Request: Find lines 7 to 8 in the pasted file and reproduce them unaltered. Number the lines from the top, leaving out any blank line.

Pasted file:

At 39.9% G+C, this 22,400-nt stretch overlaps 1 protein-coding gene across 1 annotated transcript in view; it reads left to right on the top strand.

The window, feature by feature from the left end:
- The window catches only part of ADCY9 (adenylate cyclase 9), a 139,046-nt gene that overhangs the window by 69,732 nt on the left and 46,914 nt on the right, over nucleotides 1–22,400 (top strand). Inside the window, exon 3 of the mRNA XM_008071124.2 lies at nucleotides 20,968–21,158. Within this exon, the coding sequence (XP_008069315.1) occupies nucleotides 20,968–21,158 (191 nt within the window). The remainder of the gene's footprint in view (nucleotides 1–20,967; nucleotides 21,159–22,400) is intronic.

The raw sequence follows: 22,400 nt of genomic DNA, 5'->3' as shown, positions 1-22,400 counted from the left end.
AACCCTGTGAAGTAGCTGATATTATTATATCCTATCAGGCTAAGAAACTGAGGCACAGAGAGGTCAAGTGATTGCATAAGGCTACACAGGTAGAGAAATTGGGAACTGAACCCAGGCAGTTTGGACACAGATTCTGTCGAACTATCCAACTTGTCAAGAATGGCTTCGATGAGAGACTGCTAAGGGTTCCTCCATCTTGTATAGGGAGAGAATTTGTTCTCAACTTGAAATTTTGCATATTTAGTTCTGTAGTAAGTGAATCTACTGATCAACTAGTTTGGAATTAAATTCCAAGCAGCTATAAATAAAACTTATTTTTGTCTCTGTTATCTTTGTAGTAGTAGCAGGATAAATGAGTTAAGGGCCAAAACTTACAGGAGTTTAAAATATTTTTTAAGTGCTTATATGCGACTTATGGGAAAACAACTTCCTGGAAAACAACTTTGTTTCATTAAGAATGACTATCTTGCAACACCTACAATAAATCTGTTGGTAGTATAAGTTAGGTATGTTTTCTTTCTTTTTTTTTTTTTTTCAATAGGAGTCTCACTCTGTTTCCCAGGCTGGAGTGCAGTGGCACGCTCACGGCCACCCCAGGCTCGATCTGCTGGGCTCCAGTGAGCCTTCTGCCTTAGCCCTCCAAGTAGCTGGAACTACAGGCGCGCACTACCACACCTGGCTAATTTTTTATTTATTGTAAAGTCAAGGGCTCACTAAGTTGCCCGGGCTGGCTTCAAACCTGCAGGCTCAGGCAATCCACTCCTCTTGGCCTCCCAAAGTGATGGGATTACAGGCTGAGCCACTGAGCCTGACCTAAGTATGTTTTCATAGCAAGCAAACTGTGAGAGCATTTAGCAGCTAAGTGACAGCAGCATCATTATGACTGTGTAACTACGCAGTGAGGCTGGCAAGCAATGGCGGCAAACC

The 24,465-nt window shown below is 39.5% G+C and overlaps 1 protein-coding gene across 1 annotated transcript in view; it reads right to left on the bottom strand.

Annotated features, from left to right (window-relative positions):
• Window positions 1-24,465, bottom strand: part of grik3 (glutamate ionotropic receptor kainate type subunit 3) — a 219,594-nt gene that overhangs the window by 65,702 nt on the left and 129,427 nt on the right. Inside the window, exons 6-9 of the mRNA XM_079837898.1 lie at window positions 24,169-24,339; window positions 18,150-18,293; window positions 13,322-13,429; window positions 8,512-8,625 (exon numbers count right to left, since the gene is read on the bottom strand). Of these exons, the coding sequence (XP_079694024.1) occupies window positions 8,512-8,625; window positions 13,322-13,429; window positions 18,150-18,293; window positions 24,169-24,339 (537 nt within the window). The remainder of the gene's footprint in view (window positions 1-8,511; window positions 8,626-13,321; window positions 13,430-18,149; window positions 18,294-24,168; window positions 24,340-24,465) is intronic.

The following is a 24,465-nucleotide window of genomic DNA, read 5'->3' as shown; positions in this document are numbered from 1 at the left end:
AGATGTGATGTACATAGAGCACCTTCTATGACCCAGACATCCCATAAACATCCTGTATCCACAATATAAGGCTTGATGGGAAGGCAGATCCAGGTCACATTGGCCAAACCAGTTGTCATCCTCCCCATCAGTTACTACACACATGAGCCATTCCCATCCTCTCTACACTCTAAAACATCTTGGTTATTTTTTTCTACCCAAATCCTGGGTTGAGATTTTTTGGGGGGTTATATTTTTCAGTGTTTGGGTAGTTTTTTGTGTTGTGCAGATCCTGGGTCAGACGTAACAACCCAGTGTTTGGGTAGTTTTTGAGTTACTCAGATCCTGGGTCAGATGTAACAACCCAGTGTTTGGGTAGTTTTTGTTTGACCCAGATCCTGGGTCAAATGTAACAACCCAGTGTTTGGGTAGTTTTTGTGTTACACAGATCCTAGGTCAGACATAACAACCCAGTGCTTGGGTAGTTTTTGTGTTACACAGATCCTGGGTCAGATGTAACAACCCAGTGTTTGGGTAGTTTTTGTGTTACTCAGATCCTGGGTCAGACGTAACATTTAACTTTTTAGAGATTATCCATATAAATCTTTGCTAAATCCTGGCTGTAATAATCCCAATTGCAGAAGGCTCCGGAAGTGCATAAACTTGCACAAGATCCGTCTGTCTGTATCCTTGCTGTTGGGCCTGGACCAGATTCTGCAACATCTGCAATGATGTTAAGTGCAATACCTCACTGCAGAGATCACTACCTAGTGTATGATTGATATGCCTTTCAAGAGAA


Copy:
Annotated features, from left to right (window-relative positions):
• Window positions 1-24,465, bottom strand: part of grik3 (glutamate ionotropic receptor kainate type subunit 3) — a 219,594-nt gene that overhangs the window by 65,702 nt on the left and 129,427 nt on the right. Inside the window, exons 6-9 of the mRNA XM_079837898.1 lie at window positions 24,169-24,339; window positions 18,150-18,293; window positions 13,322-13,429; window positions 8,512-8,625 (exon numbers count right to left, since the gene is read on the bottom strand). Of these exons, the coding sequence (XP_079694024.1) occupies window positions 8,512-8,625; window positions 13,322-13,429; window positions 18,150-18,293; window positions 24,169-24,339 (537 nt within the window). The remainder of the gene's footprint in view (window positions 1-8,511; window positions 8,626-13,321; window positions 13,430-18,149; window positions 18,294-24,168; window positions 24,340-24,465) is intronic.